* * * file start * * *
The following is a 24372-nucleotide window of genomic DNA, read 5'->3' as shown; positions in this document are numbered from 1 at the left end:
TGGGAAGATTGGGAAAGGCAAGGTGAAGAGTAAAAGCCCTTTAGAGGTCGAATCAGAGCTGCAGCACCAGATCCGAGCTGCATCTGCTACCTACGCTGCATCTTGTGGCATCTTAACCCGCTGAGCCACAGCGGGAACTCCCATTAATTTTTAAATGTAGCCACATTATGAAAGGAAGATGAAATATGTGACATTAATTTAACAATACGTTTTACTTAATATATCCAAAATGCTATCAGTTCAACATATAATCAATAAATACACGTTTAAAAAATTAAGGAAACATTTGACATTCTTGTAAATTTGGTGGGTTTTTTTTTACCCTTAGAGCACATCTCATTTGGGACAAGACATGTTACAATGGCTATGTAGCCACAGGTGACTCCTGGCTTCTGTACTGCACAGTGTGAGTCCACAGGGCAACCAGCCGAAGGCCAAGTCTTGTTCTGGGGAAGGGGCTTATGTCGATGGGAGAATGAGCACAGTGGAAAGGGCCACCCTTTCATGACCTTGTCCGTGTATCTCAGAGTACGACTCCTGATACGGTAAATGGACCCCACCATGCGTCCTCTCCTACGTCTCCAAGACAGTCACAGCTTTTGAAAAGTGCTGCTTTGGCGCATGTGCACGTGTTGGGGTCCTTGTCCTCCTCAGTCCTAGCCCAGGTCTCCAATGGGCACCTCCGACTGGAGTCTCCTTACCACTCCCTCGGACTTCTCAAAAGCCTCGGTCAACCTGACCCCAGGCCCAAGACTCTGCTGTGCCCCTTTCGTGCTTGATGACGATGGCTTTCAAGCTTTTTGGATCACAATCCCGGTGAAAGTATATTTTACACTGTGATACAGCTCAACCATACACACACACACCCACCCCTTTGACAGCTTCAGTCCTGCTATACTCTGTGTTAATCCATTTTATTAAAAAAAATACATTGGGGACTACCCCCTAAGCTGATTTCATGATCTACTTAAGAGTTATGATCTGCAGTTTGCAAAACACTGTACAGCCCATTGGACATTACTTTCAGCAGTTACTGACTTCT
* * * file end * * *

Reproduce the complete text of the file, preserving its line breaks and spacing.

The following is a 24372-nucleotide window of genomic DNA, read 5'->3' as shown; positions in this document are numbered from 1 at the left end:
TGGGAAGATTGGGAAAGGCAAGGTGAAGAGTAAAAGCCCTTTAGAGGTCGAATCAGAGCTGCAGCACCAGATCCGAGCTGCATCTGCTACCTACGCTGCATCTTGTGGCATCTTAACCCGCTGAGCCACAGCGGGAACTCCCATTAATTTTTAAATGTAGCCACATTATGAAAGGAAGATGAAATATGTGACATTAATTTAACAATACGTTTTACTTAATATATCCAAAATGCTATCAGTTCAACATATAATCAATAAATACACGTTTAAAAAATTAAGGAAACATTTGACATTCTTGTAAATTTGGTGGGTTTTTTTTTACCCTTAGAGCACATCTCATTTGGGACAAGACATGTTACAATGGCTATGTAGCCACAGGTGACTCCTGGCTTCTGTACTGCACAGTGTGAGTCCACAGGGCAACCAGCCGAAGGCCAAGTCTTGTTCTGGGGAAGGGGCTTATGTCGATGGGAGAATGAGCACAGTGGAAAGGGCCACCCTTTCATGACCTTGTCCGTGTATCTCAGAGTACGACTCCTGATACGGTAAATGGACCCCACCATGCGTCCTCTCCTACGTCTCCAAGACAGTCACAGCTTTTGAAAAGTGCTGCTTTGGCGCATGTGCACGTGTTGGGGTCCTTGTCCTCCTCAGTCCTAGCCCAGGTCTCCAATGGGCACCTCCGACTGGAGTCTCCTTACCACTCCCTCGGACTTCTCAAAAGCCTCGGTCAACCTGACCCCAGGCCCAAGACTCTGCTGTGCCCCTTTCGTGCTTGATGACGATGGCTTTCAAGCTTTTTGGATCACAATCCCGGTGAAAGTATATTTTACACTGTGATACAGCTCAACCATACACACACACACCCACCCCTTTGACAGCTTCAGTCCTGCTATACTCTGTGTTAATCCATTTTATTAAAAAAAATACATTGGGGACTACCCCCTAAGCTGATTTCATGATCTACTTAAGAGTTATGATCTGCAGTTTGCAAAACACTGTACAGCCCATTGGACATTACTTTCAGCAGTTACTGACTTCT